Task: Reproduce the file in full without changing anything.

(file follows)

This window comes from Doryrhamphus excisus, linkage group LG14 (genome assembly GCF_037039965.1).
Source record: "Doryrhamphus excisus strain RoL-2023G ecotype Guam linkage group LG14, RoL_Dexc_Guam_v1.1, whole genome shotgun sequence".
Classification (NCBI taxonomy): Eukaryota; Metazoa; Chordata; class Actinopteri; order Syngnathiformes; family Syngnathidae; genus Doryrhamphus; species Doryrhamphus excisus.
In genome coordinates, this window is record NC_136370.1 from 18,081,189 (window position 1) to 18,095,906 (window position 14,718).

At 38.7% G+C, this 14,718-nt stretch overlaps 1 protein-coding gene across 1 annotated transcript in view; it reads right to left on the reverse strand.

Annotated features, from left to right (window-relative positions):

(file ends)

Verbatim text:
This window comes from Doryrhamphus excisus, linkage group LG14 (genome assembly GCF_037039965.1).
Source record: "Doryrhamphus excisus strain RoL-2023G ecotype Guam linkage group LG14, RoL_Dexc_Guam_v1.1, whole genome shotgun sequence".
Classification (NCBI taxonomy): Eukaryota; Metazoa; Chordata; class Actinopteri; order Syngnathiformes; family Syngnathidae; genus Doryrhamphus; species Doryrhamphus excisus.
In genome coordinates, this window is record NC_136370.1 from 18,081,189 (window position 1) to 18,095,906 (window position 14,718).

At 38.7% G+C, this 14,718-nt stretch overlaps 1 protein-coding gene across 1 annotated transcript in view; it reads right to left on the reverse strand.

Annotated features, from left to right (window-relative positions):